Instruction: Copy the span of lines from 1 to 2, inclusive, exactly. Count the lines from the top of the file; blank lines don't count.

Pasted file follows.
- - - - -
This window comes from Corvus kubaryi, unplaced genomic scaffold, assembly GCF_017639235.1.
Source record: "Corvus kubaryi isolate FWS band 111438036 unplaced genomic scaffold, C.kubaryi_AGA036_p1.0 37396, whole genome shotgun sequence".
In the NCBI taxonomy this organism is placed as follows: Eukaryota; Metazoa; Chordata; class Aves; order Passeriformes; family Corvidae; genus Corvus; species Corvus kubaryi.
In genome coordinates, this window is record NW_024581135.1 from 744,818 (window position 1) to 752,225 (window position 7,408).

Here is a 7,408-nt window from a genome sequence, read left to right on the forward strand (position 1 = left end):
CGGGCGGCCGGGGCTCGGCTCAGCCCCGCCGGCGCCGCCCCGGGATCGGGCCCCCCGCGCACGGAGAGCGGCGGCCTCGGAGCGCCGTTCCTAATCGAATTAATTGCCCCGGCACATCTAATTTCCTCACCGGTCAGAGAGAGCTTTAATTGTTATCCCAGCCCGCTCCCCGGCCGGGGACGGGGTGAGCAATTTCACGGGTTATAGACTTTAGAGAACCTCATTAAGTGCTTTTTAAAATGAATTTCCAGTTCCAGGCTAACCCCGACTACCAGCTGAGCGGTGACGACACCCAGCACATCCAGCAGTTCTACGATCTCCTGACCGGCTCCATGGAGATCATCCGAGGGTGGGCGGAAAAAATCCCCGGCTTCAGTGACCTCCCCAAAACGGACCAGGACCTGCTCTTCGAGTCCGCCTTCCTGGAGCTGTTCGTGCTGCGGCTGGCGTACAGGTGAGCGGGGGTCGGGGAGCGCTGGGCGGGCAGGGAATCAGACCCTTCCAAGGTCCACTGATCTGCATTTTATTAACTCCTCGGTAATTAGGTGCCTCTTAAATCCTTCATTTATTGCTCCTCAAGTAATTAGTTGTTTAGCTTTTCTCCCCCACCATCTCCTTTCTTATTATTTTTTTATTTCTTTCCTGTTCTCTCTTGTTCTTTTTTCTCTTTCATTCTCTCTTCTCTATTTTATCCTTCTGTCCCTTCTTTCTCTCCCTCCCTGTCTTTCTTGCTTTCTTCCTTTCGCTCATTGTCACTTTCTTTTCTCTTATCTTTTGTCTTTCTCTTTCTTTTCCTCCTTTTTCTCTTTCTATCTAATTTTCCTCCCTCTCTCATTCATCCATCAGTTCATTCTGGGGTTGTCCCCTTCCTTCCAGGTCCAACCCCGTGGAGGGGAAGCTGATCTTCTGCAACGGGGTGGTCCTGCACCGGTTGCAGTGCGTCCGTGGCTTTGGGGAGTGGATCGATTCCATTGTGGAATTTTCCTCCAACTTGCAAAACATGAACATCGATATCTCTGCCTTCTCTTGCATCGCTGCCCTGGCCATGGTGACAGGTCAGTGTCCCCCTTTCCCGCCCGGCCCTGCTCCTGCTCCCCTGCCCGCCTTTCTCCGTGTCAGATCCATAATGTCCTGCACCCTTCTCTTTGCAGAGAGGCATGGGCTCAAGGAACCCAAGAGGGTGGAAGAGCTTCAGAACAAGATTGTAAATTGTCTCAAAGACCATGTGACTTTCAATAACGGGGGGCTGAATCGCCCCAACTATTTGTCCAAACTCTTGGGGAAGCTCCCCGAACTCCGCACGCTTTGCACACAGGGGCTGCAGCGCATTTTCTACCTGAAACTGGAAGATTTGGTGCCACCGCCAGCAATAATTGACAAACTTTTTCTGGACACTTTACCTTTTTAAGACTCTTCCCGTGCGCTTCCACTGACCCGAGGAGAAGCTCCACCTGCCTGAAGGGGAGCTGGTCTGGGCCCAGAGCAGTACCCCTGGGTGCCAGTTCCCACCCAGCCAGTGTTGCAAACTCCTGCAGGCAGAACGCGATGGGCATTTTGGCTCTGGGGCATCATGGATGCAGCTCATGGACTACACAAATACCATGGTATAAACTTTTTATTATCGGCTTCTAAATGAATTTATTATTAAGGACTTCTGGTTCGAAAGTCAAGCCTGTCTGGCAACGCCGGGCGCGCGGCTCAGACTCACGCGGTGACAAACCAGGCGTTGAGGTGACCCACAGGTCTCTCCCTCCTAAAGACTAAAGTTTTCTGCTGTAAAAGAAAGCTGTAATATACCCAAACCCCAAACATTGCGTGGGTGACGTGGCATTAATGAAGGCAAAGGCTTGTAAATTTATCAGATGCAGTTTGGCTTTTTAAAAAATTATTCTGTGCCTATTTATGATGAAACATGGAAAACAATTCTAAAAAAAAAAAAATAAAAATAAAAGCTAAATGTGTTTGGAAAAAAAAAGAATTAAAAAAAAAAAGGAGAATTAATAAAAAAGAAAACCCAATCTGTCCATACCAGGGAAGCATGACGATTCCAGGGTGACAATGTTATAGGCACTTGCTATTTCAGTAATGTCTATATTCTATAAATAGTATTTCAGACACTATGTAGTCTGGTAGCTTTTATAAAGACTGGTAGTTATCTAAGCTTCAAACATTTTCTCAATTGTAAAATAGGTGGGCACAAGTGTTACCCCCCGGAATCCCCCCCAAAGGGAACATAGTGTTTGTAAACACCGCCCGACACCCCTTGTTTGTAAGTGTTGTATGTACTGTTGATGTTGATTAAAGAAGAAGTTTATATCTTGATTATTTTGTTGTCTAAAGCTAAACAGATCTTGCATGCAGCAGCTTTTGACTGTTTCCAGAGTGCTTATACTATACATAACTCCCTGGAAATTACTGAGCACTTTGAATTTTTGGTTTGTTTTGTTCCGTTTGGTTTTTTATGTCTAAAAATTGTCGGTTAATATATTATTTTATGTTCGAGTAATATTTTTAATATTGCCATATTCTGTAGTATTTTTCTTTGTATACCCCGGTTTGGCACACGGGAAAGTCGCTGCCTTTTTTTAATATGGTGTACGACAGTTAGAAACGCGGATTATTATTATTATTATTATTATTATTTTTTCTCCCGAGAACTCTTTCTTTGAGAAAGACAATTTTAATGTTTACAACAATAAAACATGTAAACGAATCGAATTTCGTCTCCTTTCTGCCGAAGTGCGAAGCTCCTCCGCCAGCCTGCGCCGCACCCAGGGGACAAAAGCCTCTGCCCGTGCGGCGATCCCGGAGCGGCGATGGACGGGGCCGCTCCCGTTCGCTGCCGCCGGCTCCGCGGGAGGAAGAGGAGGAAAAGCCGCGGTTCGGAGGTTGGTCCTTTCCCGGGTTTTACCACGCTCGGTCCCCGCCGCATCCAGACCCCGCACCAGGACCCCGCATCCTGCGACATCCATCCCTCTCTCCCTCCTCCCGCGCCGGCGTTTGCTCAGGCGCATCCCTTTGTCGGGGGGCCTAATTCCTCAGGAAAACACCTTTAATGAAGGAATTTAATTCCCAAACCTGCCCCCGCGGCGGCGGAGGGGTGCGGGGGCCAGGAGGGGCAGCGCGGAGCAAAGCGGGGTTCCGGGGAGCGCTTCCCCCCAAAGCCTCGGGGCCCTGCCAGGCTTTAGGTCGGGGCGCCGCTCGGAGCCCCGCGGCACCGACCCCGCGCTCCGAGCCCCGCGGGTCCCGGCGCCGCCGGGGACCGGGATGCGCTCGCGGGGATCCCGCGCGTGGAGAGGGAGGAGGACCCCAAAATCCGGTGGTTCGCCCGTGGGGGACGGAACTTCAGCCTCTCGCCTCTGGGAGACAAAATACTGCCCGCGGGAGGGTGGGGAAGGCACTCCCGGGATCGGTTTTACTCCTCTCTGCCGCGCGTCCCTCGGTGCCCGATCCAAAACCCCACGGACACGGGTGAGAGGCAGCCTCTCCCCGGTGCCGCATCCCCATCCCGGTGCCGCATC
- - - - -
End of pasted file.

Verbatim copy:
This window comes from Corvus kubaryi, unplaced genomic scaffold, assembly GCF_017639235.1.
Source record: "Corvus kubaryi isolate FWS band 111438036 unplaced genomic scaffold, C.kubaryi_AGA036_p1.0 37396, whole genome shotgun sequence".